Alimony.  Taxes.  People cringe and the thought of either of these topics, and here I am, writing about both in the same blog post.  I represent a lot of people who are either seeking alimony from their spouse or are going to have to pay alimony to their spouse.  The issue of taxes and alimony is an important one, regardless of whether you are paying or receiving spousal support.

For instance, if you are fortunate enough (or unfortunate enough, depending on your perspective) to be entitled to receive alimony in North Carolina, did you realize that the payments you receive from your spouse are taxable to you?  In other words, you have to report the amount of alimony you receive on your 1040 at the end of the year.  This also means that you are going to have to pay taxes on that income at the end of the year.  This can be a really scary proposition for a lot of spouses who are receiving spousal support.  Knowing this simple fact, that alimony is taxable to you, can save you a lot of heartache later.  I tell all my clients that are going to be receiving alimony that they should run some projections with an accountant first, just to make sure that they will have enough monthly cash flow, on an after-tax basis, to meet all of their everyday living expenses.

For example, lets say your attorney just negotiated you a great settlement.  You are going to be receiving a $5,000 monthly alimony payment from your spouse.  You earn a modest salary at at part-time job that you picked up after you separated, which provides an additional $1,000 in after-tax income.  Your expenses come out to about $5,900 a month – so this is great, right?  Wrong.  If you don’t plan your taxes accordingly, you could end up owing lots of money to uncle same at the end of the year – money that you just don’t have.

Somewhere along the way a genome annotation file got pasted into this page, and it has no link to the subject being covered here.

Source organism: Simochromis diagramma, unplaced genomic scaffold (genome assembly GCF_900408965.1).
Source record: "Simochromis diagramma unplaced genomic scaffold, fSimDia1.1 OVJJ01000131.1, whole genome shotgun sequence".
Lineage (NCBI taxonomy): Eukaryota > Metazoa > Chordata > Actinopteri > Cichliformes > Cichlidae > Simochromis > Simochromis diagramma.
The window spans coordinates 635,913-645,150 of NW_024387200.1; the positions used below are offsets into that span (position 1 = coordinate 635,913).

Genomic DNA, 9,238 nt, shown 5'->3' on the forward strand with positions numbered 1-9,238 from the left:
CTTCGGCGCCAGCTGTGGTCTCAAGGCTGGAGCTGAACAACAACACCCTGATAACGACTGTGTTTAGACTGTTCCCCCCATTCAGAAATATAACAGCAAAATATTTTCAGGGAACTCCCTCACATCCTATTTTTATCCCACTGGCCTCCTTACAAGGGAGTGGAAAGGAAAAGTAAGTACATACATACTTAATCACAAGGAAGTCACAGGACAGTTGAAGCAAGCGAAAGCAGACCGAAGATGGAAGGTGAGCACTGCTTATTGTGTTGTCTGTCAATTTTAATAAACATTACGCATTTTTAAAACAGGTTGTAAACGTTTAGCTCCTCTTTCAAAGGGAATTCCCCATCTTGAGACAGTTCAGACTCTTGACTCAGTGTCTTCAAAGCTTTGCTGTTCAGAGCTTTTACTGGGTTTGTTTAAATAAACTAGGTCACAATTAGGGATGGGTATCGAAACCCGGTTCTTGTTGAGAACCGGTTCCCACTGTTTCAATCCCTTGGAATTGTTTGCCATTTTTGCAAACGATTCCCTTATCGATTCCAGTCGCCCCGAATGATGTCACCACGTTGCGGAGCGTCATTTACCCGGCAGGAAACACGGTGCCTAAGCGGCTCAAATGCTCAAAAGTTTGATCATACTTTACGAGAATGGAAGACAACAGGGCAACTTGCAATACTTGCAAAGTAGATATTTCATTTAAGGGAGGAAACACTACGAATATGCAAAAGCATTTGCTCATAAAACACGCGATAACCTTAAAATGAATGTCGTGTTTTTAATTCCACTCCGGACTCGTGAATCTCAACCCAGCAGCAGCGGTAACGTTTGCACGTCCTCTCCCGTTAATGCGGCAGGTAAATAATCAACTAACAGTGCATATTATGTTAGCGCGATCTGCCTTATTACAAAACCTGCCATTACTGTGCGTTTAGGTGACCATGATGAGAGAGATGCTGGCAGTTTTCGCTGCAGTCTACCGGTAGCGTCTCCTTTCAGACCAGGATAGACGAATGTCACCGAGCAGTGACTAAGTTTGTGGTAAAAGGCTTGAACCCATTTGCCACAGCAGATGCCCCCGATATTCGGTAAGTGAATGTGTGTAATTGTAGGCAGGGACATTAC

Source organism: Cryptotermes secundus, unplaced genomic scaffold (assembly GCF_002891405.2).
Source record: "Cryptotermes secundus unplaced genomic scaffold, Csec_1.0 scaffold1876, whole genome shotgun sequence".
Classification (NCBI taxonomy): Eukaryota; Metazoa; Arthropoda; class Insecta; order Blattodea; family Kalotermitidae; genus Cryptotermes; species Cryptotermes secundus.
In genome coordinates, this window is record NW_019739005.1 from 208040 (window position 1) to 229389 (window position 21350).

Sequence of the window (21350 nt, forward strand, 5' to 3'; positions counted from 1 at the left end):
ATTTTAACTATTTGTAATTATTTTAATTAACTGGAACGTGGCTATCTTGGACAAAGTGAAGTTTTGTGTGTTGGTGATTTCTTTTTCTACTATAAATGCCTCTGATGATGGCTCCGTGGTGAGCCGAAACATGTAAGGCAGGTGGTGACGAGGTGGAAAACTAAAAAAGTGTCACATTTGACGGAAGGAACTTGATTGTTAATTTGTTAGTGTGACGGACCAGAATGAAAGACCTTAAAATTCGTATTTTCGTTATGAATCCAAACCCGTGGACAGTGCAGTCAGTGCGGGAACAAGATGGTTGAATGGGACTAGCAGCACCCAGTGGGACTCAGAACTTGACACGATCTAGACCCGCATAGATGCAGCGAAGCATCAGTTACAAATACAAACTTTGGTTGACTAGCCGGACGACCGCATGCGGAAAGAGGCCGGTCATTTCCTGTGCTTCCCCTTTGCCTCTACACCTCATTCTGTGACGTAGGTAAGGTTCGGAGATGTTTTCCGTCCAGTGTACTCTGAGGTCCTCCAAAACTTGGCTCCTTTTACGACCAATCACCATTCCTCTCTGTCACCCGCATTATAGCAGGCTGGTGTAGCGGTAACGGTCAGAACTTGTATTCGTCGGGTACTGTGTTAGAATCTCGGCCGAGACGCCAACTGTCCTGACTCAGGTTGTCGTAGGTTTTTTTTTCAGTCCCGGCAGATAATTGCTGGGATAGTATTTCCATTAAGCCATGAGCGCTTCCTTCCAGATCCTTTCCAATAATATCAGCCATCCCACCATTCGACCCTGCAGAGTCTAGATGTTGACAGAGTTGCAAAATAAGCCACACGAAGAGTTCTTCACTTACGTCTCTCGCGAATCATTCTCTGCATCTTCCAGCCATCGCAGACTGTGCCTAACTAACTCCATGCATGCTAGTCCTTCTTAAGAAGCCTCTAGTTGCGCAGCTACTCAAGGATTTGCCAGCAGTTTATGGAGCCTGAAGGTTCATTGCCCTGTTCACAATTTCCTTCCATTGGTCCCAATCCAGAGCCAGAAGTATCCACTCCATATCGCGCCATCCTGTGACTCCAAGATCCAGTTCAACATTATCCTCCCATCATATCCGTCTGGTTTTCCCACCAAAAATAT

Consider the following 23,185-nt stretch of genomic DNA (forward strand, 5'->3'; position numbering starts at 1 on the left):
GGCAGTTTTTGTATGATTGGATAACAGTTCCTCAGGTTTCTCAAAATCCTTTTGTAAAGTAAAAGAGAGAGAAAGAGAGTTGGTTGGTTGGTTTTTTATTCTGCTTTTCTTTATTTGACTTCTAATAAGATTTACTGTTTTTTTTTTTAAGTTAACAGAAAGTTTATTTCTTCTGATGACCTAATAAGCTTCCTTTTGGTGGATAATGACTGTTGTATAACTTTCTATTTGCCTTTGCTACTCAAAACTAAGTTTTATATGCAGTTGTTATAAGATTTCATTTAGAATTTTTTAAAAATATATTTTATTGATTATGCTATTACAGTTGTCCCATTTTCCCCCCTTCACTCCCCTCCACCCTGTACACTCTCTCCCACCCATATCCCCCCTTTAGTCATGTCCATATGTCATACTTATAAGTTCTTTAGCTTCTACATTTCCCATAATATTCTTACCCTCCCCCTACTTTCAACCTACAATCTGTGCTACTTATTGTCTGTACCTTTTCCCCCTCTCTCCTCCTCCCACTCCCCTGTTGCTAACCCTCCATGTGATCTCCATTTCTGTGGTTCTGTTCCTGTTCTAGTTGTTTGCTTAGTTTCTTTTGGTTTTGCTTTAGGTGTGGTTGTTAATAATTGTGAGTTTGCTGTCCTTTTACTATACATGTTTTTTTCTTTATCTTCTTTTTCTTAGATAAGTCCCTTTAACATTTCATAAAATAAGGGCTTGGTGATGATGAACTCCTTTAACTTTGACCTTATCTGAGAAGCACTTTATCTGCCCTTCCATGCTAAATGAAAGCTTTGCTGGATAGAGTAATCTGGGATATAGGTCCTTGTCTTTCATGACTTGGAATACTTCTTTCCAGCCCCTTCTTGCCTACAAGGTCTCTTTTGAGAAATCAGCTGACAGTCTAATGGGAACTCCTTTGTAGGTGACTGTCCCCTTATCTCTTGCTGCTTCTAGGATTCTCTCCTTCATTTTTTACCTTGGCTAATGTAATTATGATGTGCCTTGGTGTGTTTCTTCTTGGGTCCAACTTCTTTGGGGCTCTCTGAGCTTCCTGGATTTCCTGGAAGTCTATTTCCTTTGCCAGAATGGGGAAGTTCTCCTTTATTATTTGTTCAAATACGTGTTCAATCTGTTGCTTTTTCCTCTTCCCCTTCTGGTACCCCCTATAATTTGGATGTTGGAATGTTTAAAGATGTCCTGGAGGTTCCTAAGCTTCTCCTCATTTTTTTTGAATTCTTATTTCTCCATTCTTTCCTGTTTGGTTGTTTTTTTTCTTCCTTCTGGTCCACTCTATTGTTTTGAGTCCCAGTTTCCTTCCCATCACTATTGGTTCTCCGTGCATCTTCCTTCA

On the flip side, if you are paying alimony, did you realize that you get to deduct these payment on your income tax return?  If your gross income is $15,000 per month now, and you have to pay a $5,000 monthly alimony payment – your monthly gross income just went down to $10,000 per month.  This means that you may have even dropped into a lower tax bracket (check with your tax professional about this to be sure).  As a result, that $5,000 you are paying in support each month might only be costing you $4,000 a month because of the tax savings.  You might even want to call up your HR department and ask them to bump up your withholdings so that less income tax is withheld from your paychecks.

So how should I think about this when negotiating a spousal support payment?

It depends on whether you are the receiving spouse or the paying spouse.  If my client is on the receiving end, I will typically negotiate a number that will meet my client’s after-tax needs on a monthly basis.  Once we have that number in hand, I will ask for a multiple of that number, typically 20-25% higher, to compensate for the additional tax liability.  So in the example above, if you require $5,000 per month, I would probably request $6, as a final alimony payment.  On the other hand, when I represent the payor spouse, I try to remind them throughout the process that the number they agree to is going to save them thousands of dollars over the years as result of the tax benefits.

These are difficult concepts to understand, even for us lawyers.  Think about how complicated it gets when you add child support and complex equitable distribution to the mix.  Even the seemingly simplest divorces can get complicate really quick.